Acidic pH of the skin surface is well recognized as a key regulating factor when it comes to maintaining the delicate conditions of the stratum corneum [18] . Within this, the health and function of the skin barrier is largely dependent on the complex interaction between pH and a protein known as filaggrin, as well as keratinocyte cells and a host of lipid- and protein-processing enzymes, and the microbiome — all of which are controlled by pH level.

Filaggrin. Filaggrin is found inside keratinocyte cells. The breakdown of filaggrin leads to acidification of the skin and a reduction in skin pH, highlighting its role as our skin’s buffer.  When our skin is assaulted with water and detergents — which alkalize the skin, leading to a damaged skin barrier — more filaggrin is produced to lower the skin pH and repair the skin barrier [19]. The importance of filaggrin is also made clear due to the link between this protein and the worsening of our skin health — filaggrin gene mutations are, for example, a significant risk factor for the development of atopic dermatitis [20].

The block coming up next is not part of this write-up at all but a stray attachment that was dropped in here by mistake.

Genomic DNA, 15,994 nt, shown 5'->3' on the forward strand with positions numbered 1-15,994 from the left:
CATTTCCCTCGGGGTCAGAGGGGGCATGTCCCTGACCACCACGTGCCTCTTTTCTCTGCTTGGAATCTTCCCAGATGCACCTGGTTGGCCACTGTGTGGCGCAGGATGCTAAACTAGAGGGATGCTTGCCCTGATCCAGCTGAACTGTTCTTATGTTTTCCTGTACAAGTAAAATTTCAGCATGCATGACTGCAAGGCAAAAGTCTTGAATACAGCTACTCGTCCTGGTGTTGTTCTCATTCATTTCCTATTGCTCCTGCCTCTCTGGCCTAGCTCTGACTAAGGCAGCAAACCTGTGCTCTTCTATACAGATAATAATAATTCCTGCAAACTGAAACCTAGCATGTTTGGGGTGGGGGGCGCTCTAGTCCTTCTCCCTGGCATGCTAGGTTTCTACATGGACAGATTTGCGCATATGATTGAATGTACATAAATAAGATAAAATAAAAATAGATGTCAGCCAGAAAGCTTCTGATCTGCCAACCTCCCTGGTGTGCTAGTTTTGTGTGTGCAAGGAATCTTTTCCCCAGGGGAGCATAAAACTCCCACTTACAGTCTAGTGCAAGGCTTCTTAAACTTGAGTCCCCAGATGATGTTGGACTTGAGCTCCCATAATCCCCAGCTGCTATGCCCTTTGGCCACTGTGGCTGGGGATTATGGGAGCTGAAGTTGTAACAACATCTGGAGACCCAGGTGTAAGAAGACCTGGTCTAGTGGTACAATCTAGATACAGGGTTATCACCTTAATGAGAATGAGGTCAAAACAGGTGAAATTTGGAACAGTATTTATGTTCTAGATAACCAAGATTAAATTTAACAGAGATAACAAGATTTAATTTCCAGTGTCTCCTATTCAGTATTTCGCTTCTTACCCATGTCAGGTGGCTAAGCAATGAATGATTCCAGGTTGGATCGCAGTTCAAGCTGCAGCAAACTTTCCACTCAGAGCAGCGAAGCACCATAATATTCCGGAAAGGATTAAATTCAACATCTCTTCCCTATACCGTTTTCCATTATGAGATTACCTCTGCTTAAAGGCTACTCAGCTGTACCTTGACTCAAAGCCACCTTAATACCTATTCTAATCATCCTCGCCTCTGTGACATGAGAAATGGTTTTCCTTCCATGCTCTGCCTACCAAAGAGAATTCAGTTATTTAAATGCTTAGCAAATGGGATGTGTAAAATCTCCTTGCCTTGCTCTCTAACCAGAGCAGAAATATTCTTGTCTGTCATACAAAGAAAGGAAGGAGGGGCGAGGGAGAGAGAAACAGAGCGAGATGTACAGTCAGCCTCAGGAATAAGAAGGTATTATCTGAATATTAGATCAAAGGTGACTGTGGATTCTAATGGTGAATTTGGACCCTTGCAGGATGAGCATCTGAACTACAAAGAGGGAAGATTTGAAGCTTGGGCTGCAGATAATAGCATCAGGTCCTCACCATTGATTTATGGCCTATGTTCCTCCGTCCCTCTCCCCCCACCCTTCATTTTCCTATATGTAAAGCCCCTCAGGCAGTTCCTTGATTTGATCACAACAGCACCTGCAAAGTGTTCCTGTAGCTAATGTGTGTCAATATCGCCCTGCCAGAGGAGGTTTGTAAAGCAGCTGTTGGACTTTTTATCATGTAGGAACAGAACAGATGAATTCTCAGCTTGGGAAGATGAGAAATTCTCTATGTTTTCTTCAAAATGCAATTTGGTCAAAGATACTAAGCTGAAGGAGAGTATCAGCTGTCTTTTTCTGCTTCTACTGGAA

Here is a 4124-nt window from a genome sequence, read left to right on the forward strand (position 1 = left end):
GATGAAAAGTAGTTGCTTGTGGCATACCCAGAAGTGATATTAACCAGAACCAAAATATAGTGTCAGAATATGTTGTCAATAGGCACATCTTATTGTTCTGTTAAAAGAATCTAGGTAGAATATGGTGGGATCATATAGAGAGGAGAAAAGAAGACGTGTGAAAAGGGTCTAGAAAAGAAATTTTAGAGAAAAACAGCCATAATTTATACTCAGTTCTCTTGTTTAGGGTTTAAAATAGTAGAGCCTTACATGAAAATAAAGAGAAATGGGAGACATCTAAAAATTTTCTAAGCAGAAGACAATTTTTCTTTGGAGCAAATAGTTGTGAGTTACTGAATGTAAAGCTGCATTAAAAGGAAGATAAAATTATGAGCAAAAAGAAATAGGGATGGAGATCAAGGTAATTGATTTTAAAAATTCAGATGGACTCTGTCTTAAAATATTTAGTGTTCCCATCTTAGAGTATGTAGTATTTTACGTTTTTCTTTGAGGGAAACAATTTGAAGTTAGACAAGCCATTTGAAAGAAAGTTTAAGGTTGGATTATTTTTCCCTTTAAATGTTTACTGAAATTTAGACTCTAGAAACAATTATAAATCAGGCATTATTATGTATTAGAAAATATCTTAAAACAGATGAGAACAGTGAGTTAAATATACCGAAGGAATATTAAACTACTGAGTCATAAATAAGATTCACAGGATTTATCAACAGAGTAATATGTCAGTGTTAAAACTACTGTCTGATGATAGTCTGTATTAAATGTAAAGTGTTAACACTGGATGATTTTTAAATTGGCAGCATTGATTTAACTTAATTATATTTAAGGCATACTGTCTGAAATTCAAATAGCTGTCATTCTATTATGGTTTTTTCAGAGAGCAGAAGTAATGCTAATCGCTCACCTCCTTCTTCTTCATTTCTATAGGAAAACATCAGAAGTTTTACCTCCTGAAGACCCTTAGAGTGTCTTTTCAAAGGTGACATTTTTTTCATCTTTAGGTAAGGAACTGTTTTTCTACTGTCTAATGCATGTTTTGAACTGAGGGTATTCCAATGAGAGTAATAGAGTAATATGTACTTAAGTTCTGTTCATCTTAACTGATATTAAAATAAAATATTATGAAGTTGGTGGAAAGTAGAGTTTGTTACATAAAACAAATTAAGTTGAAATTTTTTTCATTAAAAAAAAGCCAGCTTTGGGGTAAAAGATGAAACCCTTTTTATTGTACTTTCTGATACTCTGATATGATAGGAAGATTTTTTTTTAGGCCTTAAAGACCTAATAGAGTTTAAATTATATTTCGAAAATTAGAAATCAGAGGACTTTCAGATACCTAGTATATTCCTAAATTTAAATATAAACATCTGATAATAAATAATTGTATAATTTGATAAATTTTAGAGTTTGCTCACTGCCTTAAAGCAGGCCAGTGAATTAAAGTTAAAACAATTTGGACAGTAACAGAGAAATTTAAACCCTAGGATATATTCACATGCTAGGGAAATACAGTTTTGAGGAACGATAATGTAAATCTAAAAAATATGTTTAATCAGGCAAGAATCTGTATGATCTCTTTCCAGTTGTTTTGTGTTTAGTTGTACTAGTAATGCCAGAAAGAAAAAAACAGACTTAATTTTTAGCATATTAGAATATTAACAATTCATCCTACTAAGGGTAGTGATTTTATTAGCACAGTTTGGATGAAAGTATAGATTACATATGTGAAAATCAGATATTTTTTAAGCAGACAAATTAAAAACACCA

Lipid- and protein-processing enzymes. If we continue to build a ‘bricks and mortar’ model, the mortar supporting the stratum corneum is composed of various lipids produced from layered structures within keratinocyte cells. The enzymes responsible for producing these lipids need an acidic or low pH to function. For instance, these enzymes synthesize ceramides, which are critical to the permeability function of our skin barrier [21].

Outer skin barrier function is also highly dependent on a group of enzymes known as ‘serine proteases’, which are regulated by pH and responsible for cleaving peptide bonds in proteins. Skin proteins called ‘corneodesmosomes’ bind skin cells together — if you consider the brick wall analogy, these proteins can be thought of as “masonry tiles that act as molecular rivets between the bricks in a three-dimensional space” [22]. It is necessary to cleave these masonry tiles for our skin to shed [23]. Increases in skin pH lead to increases in serine protease activity as has been observed in dry skin, dermatitis and, most importantly, skin barrier dysfunction caused by surfactants (a primary component of cleaning detergents) and other environmental assaults [24].